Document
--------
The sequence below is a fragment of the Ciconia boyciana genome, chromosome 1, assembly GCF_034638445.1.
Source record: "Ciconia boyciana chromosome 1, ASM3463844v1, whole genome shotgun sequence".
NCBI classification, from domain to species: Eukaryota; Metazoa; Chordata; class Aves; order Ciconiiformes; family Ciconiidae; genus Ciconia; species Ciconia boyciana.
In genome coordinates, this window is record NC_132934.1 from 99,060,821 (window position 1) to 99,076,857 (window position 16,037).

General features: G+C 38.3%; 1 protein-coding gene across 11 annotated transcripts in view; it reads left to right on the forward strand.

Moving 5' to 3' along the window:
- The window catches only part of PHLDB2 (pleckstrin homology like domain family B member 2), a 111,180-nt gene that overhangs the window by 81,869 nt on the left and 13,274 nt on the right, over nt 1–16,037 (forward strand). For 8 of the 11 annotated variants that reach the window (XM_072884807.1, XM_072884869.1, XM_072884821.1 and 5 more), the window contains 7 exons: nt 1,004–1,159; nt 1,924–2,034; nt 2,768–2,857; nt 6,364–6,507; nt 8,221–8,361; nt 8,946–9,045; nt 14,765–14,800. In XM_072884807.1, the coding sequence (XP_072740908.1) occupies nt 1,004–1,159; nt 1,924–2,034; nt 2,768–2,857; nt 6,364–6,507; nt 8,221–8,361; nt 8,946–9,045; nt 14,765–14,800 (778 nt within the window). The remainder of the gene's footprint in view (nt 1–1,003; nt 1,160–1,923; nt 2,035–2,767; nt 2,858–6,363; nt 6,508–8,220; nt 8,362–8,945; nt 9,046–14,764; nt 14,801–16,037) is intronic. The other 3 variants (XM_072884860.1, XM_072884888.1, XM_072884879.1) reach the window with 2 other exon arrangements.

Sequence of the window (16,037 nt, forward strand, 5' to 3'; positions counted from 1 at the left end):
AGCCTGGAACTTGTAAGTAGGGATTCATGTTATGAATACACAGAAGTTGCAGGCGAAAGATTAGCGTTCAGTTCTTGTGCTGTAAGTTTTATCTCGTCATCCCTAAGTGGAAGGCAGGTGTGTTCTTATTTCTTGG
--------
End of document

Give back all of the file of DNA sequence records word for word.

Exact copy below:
The sequence below is a fragment of the Ciconia boyciana genome, chromosome 1, assembly GCF_034638445.1.
Source record: "Ciconia boyciana chromosome 1, ASM3463844v1, whole genome shotgun sequence".
NCBI classification, from domain to species: Eukaryota; Metazoa; Chordata; class Aves; order Ciconiiformes; family Ciconiidae; genus Ciconia; species Ciconia boyciana.
In genome coordinates, this window is record NC_132934.1 from 99,060,821 (window position 1) to 99,076,857 (window position 16,037).

General features: G+C 38.3%; 1 protein-coding gene across 11 annotated transcripts in view; it reads left to right on the forward strand.

Moving 5' to 3' along the window:
- The window catches only part of PHLDB2 (pleckstrin homology like domain family B member 2), a 111,180-nt gene that overhangs the window by 81,869 nt on the left and 13,274 nt on the right, over nt 1–16,037 (forward strand). For 8 of the 11 annotated variants that reach the window (XM_072884807.1, XM_072884869.1, XM_072884821.1 and 5 more), the window contains 7 exons: nt 1,004–1,159; nt 1,924–2,034; nt 2,768–2,857; nt 6,364–6,507; nt 8,221–8,361; nt 8,946–9,045; nt 14,765–14,800. In XM_072884807.1, the coding sequence (XP_072740908.1) occupies nt 1,004–1,159; nt 1,924–2,034; nt 2,768–2,857; nt 6,364–6,507; nt 8,221–8,361; nt 8,946–9,045; nt 14,765–14,800 (778 nt within the window). The remainder of the gene's footprint in view (nt 1–1,003; nt 1,160–1,923; nt 2,035–2,767; nt 2,858–6,363; nt 6,508–8,220; nt 8,362–8,945; nt 9,046–14,764; nt 14,801–16,037) is intronic. The other 3 variants (XM_072884860.1, XM_072884888.1, XM_072884879.1) reach the window with 2 other exon arrangements.

Sequence of the window (16,037 nt, forward strand, 5' to 3'; positions counted from 1 at the left end):
AGCCTGGAACTTGTAAGTAGGGATTCATGTTATGAATACACAGAAGTTGCAGGCGAAAGATTAGCGTTCAGTTCTTGTGCTGTAAGTTTTATCTCGTCATCCCTAAGTGGAAGGCAGGTGTGTTCTTATTTCTTGG